Job’s Body by Deane Juhan is “possibly the most famous and widely used resource in therapeutic bodywork, this beautifully written, detailed and reader-friendly picture of how and why the body responds to touch is both scientifically reliable and inspiring.”
Reading this wonderful book inspires great enthusiasm for bodywork. The first sections explain in how and why we have lost contact with our own bodies. He describes the consequences of this disconnection and how we can restore our intimate sense of being ourselves and what it feels like to be alive.
He is not anti-modern medicine or anti-science, he simply wants to highlight that we have an amazing resource available for our own healing, autonomy and zest for life. He presents a persuasive argument for learning to pay more attention to our bodies and the miracle that they performing each moment we are alive.
This is what Juhan says about why bodywork is such a powerful form of treatment:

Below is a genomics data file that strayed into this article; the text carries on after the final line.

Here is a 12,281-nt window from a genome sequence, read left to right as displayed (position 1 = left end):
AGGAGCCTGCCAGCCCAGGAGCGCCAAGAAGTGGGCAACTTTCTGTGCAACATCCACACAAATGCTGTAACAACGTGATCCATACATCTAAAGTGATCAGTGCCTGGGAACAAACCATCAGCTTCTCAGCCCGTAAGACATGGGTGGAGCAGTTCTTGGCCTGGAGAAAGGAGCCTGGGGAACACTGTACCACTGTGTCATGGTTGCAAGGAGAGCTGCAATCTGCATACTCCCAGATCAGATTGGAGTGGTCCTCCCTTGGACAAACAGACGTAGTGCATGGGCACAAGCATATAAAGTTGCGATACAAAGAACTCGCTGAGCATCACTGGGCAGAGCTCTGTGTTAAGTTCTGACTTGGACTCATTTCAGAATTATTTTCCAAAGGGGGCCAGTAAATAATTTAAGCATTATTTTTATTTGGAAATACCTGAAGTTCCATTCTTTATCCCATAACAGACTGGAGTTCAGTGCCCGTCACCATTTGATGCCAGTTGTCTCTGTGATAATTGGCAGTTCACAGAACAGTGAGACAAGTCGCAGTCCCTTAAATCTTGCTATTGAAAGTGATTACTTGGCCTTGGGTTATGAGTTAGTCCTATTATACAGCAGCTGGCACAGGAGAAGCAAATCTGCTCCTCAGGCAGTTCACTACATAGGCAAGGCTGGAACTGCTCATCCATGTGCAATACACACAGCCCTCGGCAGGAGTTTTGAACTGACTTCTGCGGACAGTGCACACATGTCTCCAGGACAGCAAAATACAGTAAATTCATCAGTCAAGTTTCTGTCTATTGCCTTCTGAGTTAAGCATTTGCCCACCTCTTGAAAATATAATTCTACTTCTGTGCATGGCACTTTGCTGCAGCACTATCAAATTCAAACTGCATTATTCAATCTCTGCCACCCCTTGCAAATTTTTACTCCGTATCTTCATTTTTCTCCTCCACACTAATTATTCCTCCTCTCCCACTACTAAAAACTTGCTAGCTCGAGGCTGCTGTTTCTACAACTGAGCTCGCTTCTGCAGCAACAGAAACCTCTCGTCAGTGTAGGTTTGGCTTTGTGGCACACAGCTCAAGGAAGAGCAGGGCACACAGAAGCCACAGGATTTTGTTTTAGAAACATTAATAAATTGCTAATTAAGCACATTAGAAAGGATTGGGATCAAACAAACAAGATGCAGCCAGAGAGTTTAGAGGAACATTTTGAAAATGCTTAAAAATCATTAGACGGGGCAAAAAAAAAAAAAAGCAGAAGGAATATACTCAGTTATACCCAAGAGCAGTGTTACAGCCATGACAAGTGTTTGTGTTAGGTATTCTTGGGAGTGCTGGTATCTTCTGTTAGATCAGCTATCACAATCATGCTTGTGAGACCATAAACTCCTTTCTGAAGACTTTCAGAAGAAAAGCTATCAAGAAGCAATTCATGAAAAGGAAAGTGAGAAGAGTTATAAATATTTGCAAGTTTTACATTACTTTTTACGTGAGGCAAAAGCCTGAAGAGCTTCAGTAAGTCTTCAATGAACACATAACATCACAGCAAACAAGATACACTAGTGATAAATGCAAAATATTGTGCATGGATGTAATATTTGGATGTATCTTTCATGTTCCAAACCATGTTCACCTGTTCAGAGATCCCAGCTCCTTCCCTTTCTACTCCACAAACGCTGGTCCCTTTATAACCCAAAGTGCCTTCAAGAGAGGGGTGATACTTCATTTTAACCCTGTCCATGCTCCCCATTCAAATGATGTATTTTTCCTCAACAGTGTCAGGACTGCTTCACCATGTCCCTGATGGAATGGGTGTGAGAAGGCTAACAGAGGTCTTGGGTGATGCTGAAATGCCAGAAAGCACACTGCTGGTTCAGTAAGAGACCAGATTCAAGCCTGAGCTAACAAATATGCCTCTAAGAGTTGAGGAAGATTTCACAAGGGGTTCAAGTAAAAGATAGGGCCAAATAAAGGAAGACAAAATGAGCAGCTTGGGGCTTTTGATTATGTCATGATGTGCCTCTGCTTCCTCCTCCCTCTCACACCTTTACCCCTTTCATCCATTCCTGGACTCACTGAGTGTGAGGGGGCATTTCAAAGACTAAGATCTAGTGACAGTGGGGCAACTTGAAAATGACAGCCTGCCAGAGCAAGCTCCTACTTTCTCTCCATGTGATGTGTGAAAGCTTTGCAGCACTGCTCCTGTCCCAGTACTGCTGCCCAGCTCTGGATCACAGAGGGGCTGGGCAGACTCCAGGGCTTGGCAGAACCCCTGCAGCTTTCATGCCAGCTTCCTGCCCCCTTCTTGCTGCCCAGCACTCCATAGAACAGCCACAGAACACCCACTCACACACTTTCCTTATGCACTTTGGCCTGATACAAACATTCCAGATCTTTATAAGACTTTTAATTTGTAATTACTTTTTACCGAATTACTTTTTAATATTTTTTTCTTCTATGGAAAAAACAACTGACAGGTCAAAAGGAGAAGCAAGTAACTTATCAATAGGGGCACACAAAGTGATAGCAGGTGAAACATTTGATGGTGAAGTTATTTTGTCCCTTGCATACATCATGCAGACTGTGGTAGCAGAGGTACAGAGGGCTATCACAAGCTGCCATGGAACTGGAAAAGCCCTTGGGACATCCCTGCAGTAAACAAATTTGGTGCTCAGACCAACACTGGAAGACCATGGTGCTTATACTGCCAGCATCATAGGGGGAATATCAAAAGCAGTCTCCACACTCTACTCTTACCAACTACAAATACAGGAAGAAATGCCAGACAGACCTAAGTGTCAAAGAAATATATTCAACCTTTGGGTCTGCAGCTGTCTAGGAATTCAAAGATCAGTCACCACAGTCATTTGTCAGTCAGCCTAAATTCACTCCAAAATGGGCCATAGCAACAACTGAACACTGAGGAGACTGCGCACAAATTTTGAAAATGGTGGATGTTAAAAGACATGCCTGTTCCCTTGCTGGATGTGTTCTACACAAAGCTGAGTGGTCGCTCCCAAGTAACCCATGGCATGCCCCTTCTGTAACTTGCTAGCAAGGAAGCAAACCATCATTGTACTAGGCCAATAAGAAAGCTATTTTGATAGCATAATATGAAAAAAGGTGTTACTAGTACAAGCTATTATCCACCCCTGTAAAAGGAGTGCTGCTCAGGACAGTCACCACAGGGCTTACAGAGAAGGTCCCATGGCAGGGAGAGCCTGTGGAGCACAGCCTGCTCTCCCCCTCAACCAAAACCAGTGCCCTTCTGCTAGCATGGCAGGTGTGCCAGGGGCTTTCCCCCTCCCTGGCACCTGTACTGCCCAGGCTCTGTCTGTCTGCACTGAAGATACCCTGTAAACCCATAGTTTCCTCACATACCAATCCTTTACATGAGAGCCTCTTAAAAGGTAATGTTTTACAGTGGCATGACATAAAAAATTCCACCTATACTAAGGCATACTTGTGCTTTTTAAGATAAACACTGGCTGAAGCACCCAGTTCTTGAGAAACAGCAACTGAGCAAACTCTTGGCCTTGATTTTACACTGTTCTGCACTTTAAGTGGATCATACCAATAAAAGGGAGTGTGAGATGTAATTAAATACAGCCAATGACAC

Almost all of the physicians and practitioners just mentioned have agreed on one or two fundamental points. One is that most of the body’s processes rely upon the appropriate movement of fluids through our systems, and that bodywork can be an effective means of promoting these circulations. Whether it is blood in the arteries, capillaries, and veins, the contents of the digestive tract, lymph in its vessels, secretions in their glands, or the fluids that fill all of the spaces in between our cells, manipulation can move them around much like I can push water back and forth in a rubber tube; and with a clear knowledge of these fluid pathways and some practice, I can become quite sophisticated in the ways in which I can stimulate their flows.
Another argument frequently made for the efficacy of bodywork is that both our musculature and the connective tissues which hold us together often become stiffened or shortened or thickened, distorting our posture and limiting our movements. These tissues can be especially troubling after surgery or any other trauma, when the muscles are either tightening up in order to brace an injured area or are contracting in a general withdrawal reflex, and when the connective tissues are scarring over a wound.